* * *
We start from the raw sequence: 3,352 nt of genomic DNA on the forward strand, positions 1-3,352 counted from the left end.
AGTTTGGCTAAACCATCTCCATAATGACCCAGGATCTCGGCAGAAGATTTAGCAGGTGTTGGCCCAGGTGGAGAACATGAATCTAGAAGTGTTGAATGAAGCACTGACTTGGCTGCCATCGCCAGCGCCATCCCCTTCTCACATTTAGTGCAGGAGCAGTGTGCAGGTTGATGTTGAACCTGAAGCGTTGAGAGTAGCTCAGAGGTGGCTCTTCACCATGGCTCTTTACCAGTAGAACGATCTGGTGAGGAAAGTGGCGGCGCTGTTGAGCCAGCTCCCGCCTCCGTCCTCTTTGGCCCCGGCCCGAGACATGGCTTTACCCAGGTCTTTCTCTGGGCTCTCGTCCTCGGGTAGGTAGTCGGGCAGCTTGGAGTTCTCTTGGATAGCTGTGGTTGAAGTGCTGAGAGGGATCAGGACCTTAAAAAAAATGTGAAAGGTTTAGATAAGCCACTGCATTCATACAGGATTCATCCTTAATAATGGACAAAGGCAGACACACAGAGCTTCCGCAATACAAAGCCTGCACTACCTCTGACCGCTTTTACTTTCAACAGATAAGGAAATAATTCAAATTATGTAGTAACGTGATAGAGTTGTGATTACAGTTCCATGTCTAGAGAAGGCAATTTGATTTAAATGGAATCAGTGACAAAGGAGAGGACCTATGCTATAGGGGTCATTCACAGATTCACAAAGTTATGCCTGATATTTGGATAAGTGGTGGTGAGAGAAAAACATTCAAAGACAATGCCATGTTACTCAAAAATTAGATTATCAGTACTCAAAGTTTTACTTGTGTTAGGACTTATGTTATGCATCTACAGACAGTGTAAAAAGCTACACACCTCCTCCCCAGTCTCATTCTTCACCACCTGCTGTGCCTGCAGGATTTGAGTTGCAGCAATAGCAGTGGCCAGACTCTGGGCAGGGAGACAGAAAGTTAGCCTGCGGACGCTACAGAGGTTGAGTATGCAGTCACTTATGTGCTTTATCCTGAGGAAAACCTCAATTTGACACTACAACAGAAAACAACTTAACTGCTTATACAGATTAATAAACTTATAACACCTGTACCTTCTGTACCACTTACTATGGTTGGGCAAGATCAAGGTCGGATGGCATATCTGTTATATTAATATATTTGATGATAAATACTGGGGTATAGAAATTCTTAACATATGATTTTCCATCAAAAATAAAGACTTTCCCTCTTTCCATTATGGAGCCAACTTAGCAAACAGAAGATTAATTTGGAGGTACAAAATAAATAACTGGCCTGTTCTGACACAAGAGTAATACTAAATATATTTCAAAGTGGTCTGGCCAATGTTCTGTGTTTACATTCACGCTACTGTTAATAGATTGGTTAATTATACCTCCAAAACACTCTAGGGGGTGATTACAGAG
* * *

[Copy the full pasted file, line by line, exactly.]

We start from the raw sequence: 3,352 nt of genomic DNA on the forward strand, positions 1-3,352 counted from the left end.
AGTTTGGCTAAACCATCTCCATAATGACCCAGGATCTCGGCAGAAGATTTAGCAGGTGTTGGCCCAGGTGGAGAACATGAATCTAGAAGTGTTGAATGAAGCACTGACTTGGCTGCCATCGCCAGCGCCATCCCCTTCTCACATTTAGTGCAGGAGCAGTGTGCAGGTTGATGTTGAACCTGAAGCGTTGAGAGTAGCTCAGAGGTGGCTCTTCACCATGGCTCTTTACCAGTAGAACGATCTGGTGAGGAAAGTGGCGGCGCTGTTGAGCCAGCTCCCGCCTCCGTCCTCTTTGGCCCCGGCCCGAGACATGGCTTTACCCAGGTCTTTCTCTGGGCTCTCGTCCTCGGGTAGGTAGTCGGGCAGCTTGGAGTTCTCTTGGATAGCTGTGGTTGAAGTGCTGAGAGGGATCAGGACCTTAAAAAAAATGTGAAAGGTTTAGATAAGCCACTGCATTCATACAGGATTCATCCTTAATAATGGACAAAGGCAGACACACAGAGCTTCCGCAATACAAAGCCTGCACTACCTCTGACCGCTTTTACTTTCAACAGATAAGGAAATAATTCAAATTATGTAGTAACGTGATAGAGTTGTGATTACAGTTCCATGTCTAGAGAAGGCAATTTGATTTAAATGGAATCAGTGACAAAGGAGAGGACCTATGCTATAGGGGTCATTCACAGATTCACAAAGTTATGCCTGATATTTGGATAAGTGGTGGTGAGAGAAAAACATTCAAAGACAATGCCATGTTACTCAAAAATTAGATTATCAGTACTCAAAGTTTTACTTGTGTTAGGACTTATGTTATGCATCTACAGACAGTGTAAAAAGCTACACACCTCCTCCCCAGTCTCATTCTTCACCACCTGCTGTGCCTGCAGGATTTGAGTTGCAGCAATAGCAGTGGCCAGACTCTGGGCAGGGAGACAGAAAGTTAGCCTGCGGACGCTACAGAGGTTGAGTATGCAGTCACTTATGTGCTTTATCCTGAGGAAAACCTCAATTTGACACTACAACAGAAAACAACTTAACTGCTTATACAGATTAATAAACTTATAACACCTGTACCTTCTGTACCACTTACTATGGTTGGGCAAGATCAAGGTCGGATGGCATATCTGTTATATTAATATATTTGATGATAAATACTGGGGTATAGAAATTCTTAACATATGATTTTCCATCAAAAATAAAGACTTTCCCTCTTTCCATTATGGAGCCAACTTAGCAAACAGAAGATTAATTTGGAGGTACAAAATAAATAACTGGCCTGTTCTGACACAAGAGTAATACTAAATATATTTCAAAGTGGTCTGGCCAATGTTCTGTGTTTACATTCACGCTACTGTTAATAGATTGGTTAATTATACCTCCAAAACACTCTAGGGGGTGATTACAGAG